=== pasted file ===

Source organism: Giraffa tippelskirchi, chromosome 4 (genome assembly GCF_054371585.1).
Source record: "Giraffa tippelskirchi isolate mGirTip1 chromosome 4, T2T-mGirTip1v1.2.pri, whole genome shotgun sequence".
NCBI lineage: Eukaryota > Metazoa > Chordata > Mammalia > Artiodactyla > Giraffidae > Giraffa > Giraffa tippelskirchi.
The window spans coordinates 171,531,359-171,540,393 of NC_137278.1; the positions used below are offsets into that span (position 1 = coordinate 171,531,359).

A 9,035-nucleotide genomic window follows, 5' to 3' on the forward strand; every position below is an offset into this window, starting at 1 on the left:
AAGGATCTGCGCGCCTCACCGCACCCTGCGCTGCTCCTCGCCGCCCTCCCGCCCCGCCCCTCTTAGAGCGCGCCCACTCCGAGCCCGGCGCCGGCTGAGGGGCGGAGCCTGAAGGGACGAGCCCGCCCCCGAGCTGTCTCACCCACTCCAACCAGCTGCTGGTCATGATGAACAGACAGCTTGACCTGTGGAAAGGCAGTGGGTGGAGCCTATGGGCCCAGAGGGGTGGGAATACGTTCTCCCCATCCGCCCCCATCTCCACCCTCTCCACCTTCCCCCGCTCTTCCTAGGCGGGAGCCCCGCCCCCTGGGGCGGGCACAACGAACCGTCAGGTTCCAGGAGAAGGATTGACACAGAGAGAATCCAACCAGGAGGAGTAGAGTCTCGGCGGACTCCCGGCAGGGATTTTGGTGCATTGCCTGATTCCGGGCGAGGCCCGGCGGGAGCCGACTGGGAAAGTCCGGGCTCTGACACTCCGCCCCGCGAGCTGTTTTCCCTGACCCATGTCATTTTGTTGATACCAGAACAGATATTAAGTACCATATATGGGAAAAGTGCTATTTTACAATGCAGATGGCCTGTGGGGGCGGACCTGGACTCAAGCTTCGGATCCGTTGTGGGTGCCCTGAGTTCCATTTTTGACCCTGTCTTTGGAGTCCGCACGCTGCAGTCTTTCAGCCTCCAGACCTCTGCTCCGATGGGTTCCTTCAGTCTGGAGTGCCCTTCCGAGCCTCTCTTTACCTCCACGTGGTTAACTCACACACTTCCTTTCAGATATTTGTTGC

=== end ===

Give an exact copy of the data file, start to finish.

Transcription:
Source organism: Giraffa tippelskirchi, chromosome 4 (genome assembly GCF_054371585.1).
Source record: "Giraffa tippelskirchi isolate mGirTip1 chromosome 4, T2T-mGirTip1v1.2.pri, whole genome shotgun sequence".
NCBI lineage: Eukaryota > Metazoa > Chordata > Mammalia > Artiodactyla > Giraffidae > Giraffa > Giraffa tippelskirchi.
The window spans coordinates 171,531,359-171,540,393 of NC_137278.1; the positions used below are offsets into that span (position 1 = coordinate 171,531,359).

A 9,035-nucleotide genomic window follows, 5' to 3' on the forward strand; every position below is an offset into this window, starting at 1 on the left:
AAGGATCTGCGCGCCTCACCGCACCCTGCGCTGCTCCTCGCCGCCCTCCCGCCCCGCCCCTCTTAGAGCGCGCCCACTCCGAGCCCGGCGCCGGCTGAGGGGCGGAGCCTGAAGGGACGAGCCCGCCCCCGAGCTGTCTCACCCACTCCAACCAGCTGCTGGTCATGATGAACAGACAGCTTGACCTGTGGAAAGGCAGTGGGTGGAGCCTATGGGCCCAGAGGGGTGGGAATACGTTCTCCCCATCCGCCCCCATCTCCACCCTCTCCACCTTCCCCCGCTCTTCCTAGGCGGGAGCCCCGCCCCCTGGGGCGGGCACAACGAACCGTCAGGTTCCAGGAGAAGGATTGACACAGAGAGAATCCAACCAGGAGGAGTAGAGTCTCGGCGGACTCCCGGCAGGGATTTTGGTGCATTGCCTGATTCCGGGCGAGGCCCGGCGGGAGCCGACTGGGAAAGTCCGGGCTCTGACACTCCGCCCCGCGAGCTGTTTTCCCTGACCCATGTCATTTTGTTGATACCAGAACAGATATTAAGTACCATATATGGGAAAAGTGCTATTTTACAATGCAGATGGCCTGTGGGGGCGGACCTGGACTCAAGCTTCGGATCCGTTGTGGGTGCCCTGAGTTCCATTTTTGACCCTGTCTTTGGAGTCCGCACGCTGCAGTCTTTCAGCCTCCAGACCTCTGCTCCGATGGGTTCCTTCAGTCTGGAGTGCCCTTCCGAGCCTCTCTTTACCTCCACGTGGTTAACTCACACACTTCCTTTCAGATATTTGTTGC